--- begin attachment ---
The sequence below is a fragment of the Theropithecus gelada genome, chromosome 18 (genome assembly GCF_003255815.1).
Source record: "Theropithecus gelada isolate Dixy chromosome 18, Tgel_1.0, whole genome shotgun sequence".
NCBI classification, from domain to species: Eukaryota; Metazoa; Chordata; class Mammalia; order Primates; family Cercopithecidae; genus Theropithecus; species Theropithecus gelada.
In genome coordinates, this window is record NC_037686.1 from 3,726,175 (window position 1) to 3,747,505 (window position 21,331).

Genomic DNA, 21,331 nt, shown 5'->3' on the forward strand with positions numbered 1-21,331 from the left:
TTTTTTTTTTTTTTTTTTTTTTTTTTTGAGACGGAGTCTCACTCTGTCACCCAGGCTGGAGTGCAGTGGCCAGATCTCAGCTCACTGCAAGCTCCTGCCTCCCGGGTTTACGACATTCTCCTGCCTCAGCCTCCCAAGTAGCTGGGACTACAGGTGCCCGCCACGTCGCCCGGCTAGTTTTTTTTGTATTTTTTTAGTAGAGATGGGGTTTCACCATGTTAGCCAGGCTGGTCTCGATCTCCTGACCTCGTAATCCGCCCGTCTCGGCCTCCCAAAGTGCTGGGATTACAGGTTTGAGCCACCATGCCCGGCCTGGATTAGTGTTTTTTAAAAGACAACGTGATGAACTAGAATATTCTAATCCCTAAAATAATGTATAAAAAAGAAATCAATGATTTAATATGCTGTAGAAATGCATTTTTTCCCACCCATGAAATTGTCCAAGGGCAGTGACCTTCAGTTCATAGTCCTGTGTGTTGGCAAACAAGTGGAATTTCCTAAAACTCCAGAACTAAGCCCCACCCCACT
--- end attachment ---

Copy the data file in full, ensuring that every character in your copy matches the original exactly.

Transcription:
The sequence below is a fragment of the Theropithecus gelada genome, chromosome 18 (genome assembly GCF_003255815.1).
Source record: "Theropithecus gelada isolate Dixy chromosome 18, Tgel_1.0, whole genome shotgun sequence".
NCBI classification, from domain to species: Eukaryota; Metazoa; Chordata; class Mammalia; order Primates; family Cercopithecidae; genus Theropithecus; species Theropithecus gelada.
In genome coordinates, this window is record NC_037686.1 from 3,726,175 (window position 1) to 3,747,505 (window position 21,331).

Genomic DNA, 21,331 nt, shown 5'->3' on the forward strand with positions numbered 1-21,331 from the left:
TTTTTTTTTTTTTTTTTTTTTTTTTTTGAGACGGAGTCTCACTCTGTCACCCAGGCTGGAGTGCAGTGGCCAGATCTCAGCTCACTGCAAGCTCCTGCCTCCCGGGTTTACGACATTCTCCTGCCTCAGCCTCCCAAGTAGCTGGGACTACAGGTGCCCGCCACGTCGCCCGGCTAGTTTTTTTTGTATTTTTTTAGTAGAGATGGGGTTTCACCATGTTAGCCAGGCTGGTCTCGATCTCCTGACCTCGTAATCCGCCCGTCTCGGCCTCCCAAAGTGCTGGGATTACAGGTTTGAGCCACCATGCCCGGCCTGGATTAGTGTTTTTTAAAAGACAACGTGATGAACTAGAATATTCTAATCCCTAAAATAATGTATAAAAAAGAAATCAATGATTTAATATGCTGTAGAAATGCATTTTTTCCCACCCATGAAATTGTCCAAGGGCAGTGACCTTCAGTTCATAGTCCTGTGTGTTGGCAAACAAGTGGAATTTCCTAAAACTCCAGAACTAAGCCCCACCCCACT